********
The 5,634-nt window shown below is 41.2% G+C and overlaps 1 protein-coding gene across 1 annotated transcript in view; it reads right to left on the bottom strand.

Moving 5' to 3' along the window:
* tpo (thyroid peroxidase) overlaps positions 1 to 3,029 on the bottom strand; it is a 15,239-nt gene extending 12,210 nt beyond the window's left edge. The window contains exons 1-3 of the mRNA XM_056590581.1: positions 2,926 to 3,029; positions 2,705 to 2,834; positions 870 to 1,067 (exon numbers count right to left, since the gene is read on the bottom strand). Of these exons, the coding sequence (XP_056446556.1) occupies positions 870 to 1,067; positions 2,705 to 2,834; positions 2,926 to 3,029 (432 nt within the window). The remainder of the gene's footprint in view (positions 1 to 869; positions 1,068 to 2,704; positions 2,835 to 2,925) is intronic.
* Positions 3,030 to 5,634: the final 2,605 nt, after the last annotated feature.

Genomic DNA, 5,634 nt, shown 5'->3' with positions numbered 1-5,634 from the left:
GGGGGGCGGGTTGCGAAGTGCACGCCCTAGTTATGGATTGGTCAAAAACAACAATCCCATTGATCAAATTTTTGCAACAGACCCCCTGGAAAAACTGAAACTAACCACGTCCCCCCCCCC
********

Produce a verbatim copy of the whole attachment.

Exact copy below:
The 5,634-nt window shown below is 41.2% G+C and overlaps 1 protein-coding gene across 1 annotated transcript in view; it reads right to left on the bottom strand.

Moving 5' to 3' along the window:
* tpo (thyroid peroxidase) overlaps positions 1 to 3,029 on the bottom strand; it is a 15,239-nt gene extending 12,210 nt beyond the window's left edge. The window contains exons 1-3 of the mRNA XM_056590581.1: positions 2,926 to 3,029; positions 2,705 to 2,834; positions 870 to 1,067 (exon numbers count right to left, since the gene is read on the bottom strand). Of these exons, the coding sequence (XP_056446556.1) occupies positions 870 to 1,067; positions 2,705 to 2,834; positions 2,926 to 3,029 (432 nt within the window). The remainder of the gene's footprint in view (positions 1 to 869; positions 1,068 to 2,704; positions 2,835 to 2,925) is intronic.
* Positions 3,030 to 5,634: the final 2,605 nt, after the last annotated feature.

Genomic DNA, 5,634 nt, shown 5'->3' with positions numbered 1-5,634 from the left:
GGGGGGCGGGTTGCGAAGTGCACGCCCTAGTTATGGATTGGTCAAAAACAACAATCCCATTGATCAAATTTTTGCAACAGACCCCCTGGAAAAACTGAAACTAACCACGTCCCCCCCCCC